Market rebounds: Despite COVID-19 impacts, resilient beef markets rebound to year-ago levels
The year 2020 has been unprecedented in almost every way possible. Yet, despite wiped out grocery shelves, packinghouse closures and a series of market disruptions, beef demand has remained resilient, and markets have almost completely rebounded to year-ago levels, according to Dr. Derrell Peel, Oklahoma State University Extension livestock marketing specialist.
“We have been through a lot this year, including a tremendous set of shocks and challenges in the agriculture industry in particular,” Peel stated during the virtual Cattle U and Trade Show, presented by High Plains Journal, Sept. 8-11.
“However, we are starting to see things settle down. I’m not going to say we are back to normal, because who knows what normal is going to mean in the future, but we are seeing markets stabilize,” he continued, noting several sectors of the beef industry have almost rebounded to near year-ago levels.
Current cattle market
According to Peel, July 1 inventory was unchanged for all cattle and calves from a year ago.
“Beef cows were down nearly 0.8 percent at the beginning of the year and again in July, which is similar to year-ago levels,” he stated.
“Every part of the industry has been through enormous dynamics this year. We had a traumatic disruption in April and May, causing a sharp drop in production, then it bounced back in June and July,” Peel adds, noting several other sectors in the cattle industry saw this trend and are now on the way to recovery.
As far as calf prices go, Peel noted the first half of the year saw a lot of volatility.
“Calf prices saw all kinds of challenges this spring, but they have been recovering through the summer,” he stated. “This recovery may not seem very noticeable – it has been a slow grind.”
“The recovery of feeder cattle prices on the other hand, has been a little more obvious,” he added.
Peel explained both the calf and feeder cattle markets are close to where they were this time last year.
“It isn’t a lot to brag about because the second half of last year, particularly from a calf market perspective, was pretty disappointing,” he said. “But, given everything we have been through and everything we are still working through, we are beginning to see a little more normalcy and stability.”
Similar to many sectors, Peel noted the fed cattle market has been widely variable this year, with several distinct ups and downs.
“Facility shutdowns and the slowdown of production cut a pretty big hole in the fed cattle market,” he said.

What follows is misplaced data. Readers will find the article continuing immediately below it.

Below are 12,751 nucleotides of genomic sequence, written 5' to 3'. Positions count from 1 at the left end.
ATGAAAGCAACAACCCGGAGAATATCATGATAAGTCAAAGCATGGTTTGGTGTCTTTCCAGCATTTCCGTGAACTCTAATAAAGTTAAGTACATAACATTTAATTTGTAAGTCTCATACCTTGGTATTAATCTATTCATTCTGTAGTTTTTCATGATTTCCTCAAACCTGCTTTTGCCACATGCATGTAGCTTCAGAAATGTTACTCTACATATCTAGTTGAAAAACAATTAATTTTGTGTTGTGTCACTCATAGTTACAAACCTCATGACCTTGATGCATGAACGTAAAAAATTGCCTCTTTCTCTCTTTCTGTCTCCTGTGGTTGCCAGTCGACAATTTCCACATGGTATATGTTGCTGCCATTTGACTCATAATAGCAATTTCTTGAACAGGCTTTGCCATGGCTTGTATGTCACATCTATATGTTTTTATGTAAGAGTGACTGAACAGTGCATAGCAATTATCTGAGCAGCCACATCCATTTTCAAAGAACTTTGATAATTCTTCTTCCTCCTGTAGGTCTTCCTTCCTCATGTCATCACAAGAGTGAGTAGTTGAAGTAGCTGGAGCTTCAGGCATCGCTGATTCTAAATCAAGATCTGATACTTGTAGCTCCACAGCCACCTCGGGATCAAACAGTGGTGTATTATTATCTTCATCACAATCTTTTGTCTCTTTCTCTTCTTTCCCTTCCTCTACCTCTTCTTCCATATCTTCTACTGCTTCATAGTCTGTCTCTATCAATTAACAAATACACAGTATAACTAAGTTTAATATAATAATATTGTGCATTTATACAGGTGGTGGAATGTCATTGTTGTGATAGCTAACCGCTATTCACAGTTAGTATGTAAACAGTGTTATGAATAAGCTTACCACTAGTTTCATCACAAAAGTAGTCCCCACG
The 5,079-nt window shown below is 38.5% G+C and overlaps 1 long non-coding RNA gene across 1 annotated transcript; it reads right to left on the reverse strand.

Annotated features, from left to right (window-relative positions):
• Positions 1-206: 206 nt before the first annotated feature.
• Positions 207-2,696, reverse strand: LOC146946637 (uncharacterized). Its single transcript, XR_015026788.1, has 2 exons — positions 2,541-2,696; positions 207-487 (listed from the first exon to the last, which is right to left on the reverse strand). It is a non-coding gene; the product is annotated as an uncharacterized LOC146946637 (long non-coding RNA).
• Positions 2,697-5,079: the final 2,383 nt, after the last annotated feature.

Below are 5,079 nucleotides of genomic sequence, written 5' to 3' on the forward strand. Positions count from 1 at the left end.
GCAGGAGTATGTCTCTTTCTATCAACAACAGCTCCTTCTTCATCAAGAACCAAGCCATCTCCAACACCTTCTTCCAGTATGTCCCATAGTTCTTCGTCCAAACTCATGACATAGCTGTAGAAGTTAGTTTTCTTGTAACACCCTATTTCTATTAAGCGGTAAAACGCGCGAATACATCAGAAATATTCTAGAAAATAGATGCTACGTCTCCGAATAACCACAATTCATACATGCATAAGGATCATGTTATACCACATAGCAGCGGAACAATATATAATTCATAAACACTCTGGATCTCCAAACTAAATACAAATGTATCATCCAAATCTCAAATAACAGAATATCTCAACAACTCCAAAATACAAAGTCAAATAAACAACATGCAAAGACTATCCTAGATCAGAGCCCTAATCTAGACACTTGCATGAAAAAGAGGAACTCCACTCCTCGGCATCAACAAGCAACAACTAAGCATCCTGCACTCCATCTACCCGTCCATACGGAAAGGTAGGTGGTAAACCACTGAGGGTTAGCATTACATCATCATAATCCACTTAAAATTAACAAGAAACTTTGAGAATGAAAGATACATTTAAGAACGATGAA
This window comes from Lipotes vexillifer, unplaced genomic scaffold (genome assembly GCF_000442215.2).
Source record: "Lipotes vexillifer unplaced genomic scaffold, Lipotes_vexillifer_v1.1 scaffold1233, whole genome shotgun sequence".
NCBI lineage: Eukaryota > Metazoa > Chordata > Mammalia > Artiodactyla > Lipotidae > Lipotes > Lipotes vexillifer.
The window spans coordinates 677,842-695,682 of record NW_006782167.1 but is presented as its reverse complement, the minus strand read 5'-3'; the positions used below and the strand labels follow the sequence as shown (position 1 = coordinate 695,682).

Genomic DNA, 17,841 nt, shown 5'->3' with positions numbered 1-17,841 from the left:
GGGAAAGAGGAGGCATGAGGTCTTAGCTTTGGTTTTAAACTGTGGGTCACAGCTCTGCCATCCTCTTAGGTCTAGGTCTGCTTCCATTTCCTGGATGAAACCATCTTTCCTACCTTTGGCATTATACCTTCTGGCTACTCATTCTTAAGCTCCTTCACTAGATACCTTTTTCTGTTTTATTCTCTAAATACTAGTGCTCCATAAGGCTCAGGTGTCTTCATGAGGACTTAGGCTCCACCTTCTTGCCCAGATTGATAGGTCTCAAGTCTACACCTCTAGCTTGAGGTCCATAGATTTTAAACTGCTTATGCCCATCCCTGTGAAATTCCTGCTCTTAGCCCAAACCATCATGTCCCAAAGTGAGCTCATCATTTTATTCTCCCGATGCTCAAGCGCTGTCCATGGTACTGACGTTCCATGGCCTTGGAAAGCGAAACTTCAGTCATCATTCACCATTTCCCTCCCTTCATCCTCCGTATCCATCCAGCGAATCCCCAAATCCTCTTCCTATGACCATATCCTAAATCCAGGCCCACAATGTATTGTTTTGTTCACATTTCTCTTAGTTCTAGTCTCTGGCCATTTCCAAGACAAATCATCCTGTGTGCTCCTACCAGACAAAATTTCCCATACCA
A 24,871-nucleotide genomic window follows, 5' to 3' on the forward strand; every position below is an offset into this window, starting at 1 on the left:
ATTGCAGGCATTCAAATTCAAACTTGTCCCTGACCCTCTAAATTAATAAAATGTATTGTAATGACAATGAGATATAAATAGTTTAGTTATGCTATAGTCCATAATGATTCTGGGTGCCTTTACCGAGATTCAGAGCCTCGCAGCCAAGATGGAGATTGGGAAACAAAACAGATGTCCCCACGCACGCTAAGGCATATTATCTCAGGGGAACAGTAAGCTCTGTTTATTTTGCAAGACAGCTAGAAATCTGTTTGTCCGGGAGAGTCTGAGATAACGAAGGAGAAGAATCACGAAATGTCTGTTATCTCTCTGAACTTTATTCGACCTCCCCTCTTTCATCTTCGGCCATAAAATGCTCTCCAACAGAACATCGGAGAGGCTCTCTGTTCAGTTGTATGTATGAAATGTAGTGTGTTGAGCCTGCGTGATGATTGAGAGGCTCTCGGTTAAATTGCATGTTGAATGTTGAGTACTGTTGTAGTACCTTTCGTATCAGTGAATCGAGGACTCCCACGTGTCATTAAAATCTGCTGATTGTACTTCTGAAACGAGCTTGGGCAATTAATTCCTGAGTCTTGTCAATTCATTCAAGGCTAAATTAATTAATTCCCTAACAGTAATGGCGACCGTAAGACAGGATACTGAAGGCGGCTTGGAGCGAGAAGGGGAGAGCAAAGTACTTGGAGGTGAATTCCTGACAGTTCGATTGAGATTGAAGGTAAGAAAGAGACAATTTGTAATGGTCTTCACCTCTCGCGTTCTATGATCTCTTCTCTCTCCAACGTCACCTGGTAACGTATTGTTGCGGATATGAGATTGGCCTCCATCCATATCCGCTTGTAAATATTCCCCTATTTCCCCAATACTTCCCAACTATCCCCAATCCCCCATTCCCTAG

Although he noted the particular market has started to make its own comeback, he also pointed out there is now a seasonal weakness looming ahead as consumers switch from summer grilling markets to fall and winter meat markets.
CattleFax also notes, despite the continuing recovery of the market, the Oct. 1 inventory of fed cattle will likely be down as much as three percent compared to year ago levels.
“Boxed beef markets saw tremendous shocks in the second quarter as we went through a whirlwind of market disruptions,” said Peel. “There was a really sharp decline in this market, but it has gone up just as dramatically as it fell down. Therefore, we are close to where we were this time last year.”
According to Peel, the cull cow market has remained fairly strong through the summer months, relative to a year ago.
“However, we can expect a sharp seasonal low as we move into late October and early November,” he stated.
According to Peel, year-to-date total cattle slaughter was down 4.2 percent, with bulls down 4.2 percent, dairy cows down 4.4 percent, heifers down four percent and steers down 5.7 percent.
“At this point, beef cow slaughter is about 3.3 percent above a year ago,” Peel says. “We can’t predict everything that will happen in the next few weeks, but beef cow slaughter will probably end up closer to unchanged by the end of the year.”
Peel notes carcass weights are much higher this year than previous years, most likely due to the backlog in cattle numbers caused by processing facility shutdowns in the wake of COVID-19.
“My prediction is carcass weights will stay around 20 pounds above last year’s,” he says. “This is contributing to year-over-year increases in beef production, and we will be seeing larger beef production numbers through the rest of the year.”
In fact, Peel explains 2020 predictions estimated beef production to be 27.4 billion pounds, and current numbers are one percent above this estimation – making 2020 a record year for beef production.
Hannah Bugas is the managing editor for the Wyoming Livestock Roundup. Send comments on this article to firstname.lastname@example.org.